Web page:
Attorney General Jeff Sessions might not recall anything about anything, but an American lobbyist who is paid to work on behalf of Russian interests says he attended two dinners with Sessions during the 2016 campaign. That directly contradicts what Sessions told a Senate panel during sworn testimony earlier this week, writes Stephanie Kirchgaessner of The Guardian:
Sessions testified under oath on Tuesday that he did not believe he had any contacts with lobbyists working for Russian interests over the course of Trump’s campaign. But Richard Burt, a former ambassador to Germany during the Reagan administration, who has represented Russian interests in Washington, told the Guardian that he could confirm previous media reports that stated he had contacts with Sessions at the time.
“I did attend two dinners with groups of former Republican foreign policy officials and Senator Sessions,” Burt said.
Asked whether Sessions was unfamiliar with Burt’s role as a lobbyist for Russian interests – a fact that is disclosed in public records – or had any reason to be confused about the issue, Burt told the Guardian that he did not know.
Burt helped craft portions of the foreign policy speech Donald Trump delivered at the Mayflower Hotel on April 27, 2016—an event that both Sessions and Russian Ambassador Sergey Kislyak attended and has come under scrutiny.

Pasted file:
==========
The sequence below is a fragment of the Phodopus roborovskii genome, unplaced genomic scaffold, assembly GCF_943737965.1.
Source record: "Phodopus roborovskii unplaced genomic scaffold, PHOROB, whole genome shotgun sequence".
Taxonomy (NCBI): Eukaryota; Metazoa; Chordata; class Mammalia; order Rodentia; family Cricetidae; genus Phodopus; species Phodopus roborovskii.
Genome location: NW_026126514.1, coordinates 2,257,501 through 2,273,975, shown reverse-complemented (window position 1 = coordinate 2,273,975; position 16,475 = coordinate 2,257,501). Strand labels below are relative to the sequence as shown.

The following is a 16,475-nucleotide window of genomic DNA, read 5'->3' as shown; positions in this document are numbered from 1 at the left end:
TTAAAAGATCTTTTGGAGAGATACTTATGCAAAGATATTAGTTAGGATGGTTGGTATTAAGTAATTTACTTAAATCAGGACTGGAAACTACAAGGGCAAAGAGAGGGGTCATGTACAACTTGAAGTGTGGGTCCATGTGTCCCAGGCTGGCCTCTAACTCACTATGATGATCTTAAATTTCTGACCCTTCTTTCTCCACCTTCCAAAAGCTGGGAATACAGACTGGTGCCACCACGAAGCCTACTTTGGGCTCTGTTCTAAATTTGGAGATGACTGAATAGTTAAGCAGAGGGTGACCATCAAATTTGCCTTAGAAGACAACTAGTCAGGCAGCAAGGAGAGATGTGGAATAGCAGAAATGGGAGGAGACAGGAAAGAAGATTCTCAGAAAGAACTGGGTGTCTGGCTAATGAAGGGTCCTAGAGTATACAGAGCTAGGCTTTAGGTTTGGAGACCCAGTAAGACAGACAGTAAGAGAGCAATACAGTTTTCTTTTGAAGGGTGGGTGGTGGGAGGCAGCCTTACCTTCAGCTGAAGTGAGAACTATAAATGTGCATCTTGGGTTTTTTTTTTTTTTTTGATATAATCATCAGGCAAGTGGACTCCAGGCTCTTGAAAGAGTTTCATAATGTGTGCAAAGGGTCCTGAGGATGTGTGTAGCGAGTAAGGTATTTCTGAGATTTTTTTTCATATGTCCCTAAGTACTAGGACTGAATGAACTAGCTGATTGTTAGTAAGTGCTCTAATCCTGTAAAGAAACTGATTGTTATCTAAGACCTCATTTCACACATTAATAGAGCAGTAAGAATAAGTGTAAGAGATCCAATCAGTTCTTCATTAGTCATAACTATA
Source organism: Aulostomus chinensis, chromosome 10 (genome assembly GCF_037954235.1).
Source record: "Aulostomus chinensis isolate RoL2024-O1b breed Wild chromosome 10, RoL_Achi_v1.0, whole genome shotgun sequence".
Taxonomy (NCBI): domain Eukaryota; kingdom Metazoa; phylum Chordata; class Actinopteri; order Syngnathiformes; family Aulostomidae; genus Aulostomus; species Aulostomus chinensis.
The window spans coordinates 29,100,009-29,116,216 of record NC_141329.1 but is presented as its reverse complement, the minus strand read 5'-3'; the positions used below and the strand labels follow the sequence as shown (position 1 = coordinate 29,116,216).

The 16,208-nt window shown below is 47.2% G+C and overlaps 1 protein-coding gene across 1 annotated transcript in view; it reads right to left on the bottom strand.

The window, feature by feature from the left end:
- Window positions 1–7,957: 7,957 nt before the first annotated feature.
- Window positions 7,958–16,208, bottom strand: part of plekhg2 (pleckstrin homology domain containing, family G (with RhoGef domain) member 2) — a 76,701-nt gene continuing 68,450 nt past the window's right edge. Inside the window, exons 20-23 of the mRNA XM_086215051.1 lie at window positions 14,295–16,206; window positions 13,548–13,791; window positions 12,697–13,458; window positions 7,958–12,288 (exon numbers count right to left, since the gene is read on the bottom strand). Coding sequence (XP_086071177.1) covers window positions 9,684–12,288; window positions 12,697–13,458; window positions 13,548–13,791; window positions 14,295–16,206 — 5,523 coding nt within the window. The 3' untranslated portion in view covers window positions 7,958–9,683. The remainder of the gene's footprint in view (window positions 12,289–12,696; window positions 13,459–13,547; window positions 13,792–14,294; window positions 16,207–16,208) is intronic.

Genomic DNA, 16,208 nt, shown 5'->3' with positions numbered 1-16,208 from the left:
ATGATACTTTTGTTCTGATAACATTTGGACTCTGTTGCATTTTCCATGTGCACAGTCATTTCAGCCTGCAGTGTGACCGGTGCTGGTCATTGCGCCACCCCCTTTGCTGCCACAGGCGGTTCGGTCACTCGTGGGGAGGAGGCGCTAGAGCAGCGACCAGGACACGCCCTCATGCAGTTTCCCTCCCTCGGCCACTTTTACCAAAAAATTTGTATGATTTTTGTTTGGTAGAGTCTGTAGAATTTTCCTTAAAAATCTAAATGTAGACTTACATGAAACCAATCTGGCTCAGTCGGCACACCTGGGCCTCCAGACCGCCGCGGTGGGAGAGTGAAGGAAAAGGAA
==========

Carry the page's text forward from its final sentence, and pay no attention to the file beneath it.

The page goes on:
During his testimony, Sessions denied knowing of any such contact with a lobbyist working on behalf of Russia.
When John McCain, the Republican senator from Arizona who is a frequent critic of Trump and Russian president Vladimir Putin, asked Sessions in a hearing this week before the Senate intelligence committee about whether the attorney general had ever had “any contacts with any representative, including any American lobbyist or agent of any Russian company” during the 2016 campaign, Sessions said he did not.
“I don’t believe so,” Sessions said. [...]
It is also possible that Sessions was not fully aware of Burt’s lobbying history, although Burt’s affiliation with Russian interests is fairly well known in Washington circles.
In fact, according to Politico's first report on the dinners last fall, Burt came at Sessions' invitation:
In addition to helping shape Trump’s speech, Burt attended two dinners this summer hosted by Alabama Sen. Jeff Sessions, who had been named chairman of Trump’s national security committee. Burt was invited to discuss issues of national security and foreign policy, and wrote white papers for Sessions on the same subjects, according to Burt and another person with knowledge of the situation.
Huh. Hosted the dinner, invited the lobbyist, but somehow, memory fails.